Few months after Lenovo’s SuperFish fiasco ended, the company is now back in the spotlight for a new security risk.
Security firm IOActive reported that it has discovered major vulnerabilities in Lenovo’s update system. The report claims that the vulnerabilities can give hackers access to bypass the company’s validation checks, and allow them to replace legitimate software with malicious software running in disguise, unspotted.
Should a Lenovo owner update their machine in a coffee shop, another individual could conceivably use the security hole to swap Lenovo’s programs with their own — what the researchers call the “classic coffee shop attack.” The security hole, along with others described by IOActive, are present in Lenovo System Update 220.127.116.11 and earlier versions, the Verge wrote.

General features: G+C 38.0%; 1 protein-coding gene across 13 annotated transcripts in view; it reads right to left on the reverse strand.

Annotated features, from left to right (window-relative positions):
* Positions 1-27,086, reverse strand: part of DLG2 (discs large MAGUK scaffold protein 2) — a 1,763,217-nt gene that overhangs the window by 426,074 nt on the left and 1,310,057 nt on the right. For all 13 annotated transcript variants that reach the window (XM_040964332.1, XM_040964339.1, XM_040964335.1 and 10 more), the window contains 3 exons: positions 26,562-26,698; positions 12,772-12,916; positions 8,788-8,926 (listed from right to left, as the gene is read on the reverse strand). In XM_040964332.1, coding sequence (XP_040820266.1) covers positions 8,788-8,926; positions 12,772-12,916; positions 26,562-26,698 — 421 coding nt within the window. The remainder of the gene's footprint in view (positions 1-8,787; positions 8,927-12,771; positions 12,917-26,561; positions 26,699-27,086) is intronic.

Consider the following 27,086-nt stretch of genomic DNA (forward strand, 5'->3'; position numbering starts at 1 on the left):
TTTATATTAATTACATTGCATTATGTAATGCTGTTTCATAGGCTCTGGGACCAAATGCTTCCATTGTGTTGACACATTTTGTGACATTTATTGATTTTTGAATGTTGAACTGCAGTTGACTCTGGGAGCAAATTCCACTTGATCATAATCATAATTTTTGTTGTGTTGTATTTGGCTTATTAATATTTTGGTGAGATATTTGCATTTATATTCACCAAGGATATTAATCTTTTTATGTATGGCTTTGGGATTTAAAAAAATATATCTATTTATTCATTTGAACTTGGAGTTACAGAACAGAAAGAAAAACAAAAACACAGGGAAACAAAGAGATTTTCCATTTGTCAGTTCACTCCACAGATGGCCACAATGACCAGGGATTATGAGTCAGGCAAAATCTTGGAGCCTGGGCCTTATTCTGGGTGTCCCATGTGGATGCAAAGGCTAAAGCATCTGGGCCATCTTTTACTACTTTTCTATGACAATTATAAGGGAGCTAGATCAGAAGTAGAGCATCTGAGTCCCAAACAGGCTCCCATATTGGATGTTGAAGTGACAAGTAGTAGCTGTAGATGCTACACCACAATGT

We’ve reached out for comments and were able to get the following statement by a Lenovo Spokesperson:
Lenovo’s development and security teams worked directly with IOActive regarding their System Update vulnerability findings, and we value their expertise in identifying and responsibly reporting them. Lenovo released an updated version of System Update on April 1st which resolves these vulnerabilities and subsequently published a security advisory in coordination with IOActive at: https://support.lenovo.com/us/en/product_security/lsu_privilege. Existing installations of System Update will prompt the user to automatically install the updated version when the application is run. Alternatively, users may manually update System Update as described in the security advisory. Lenovo recommends that all users update System Update to eliminate the vulnerabilities reported by IOActive.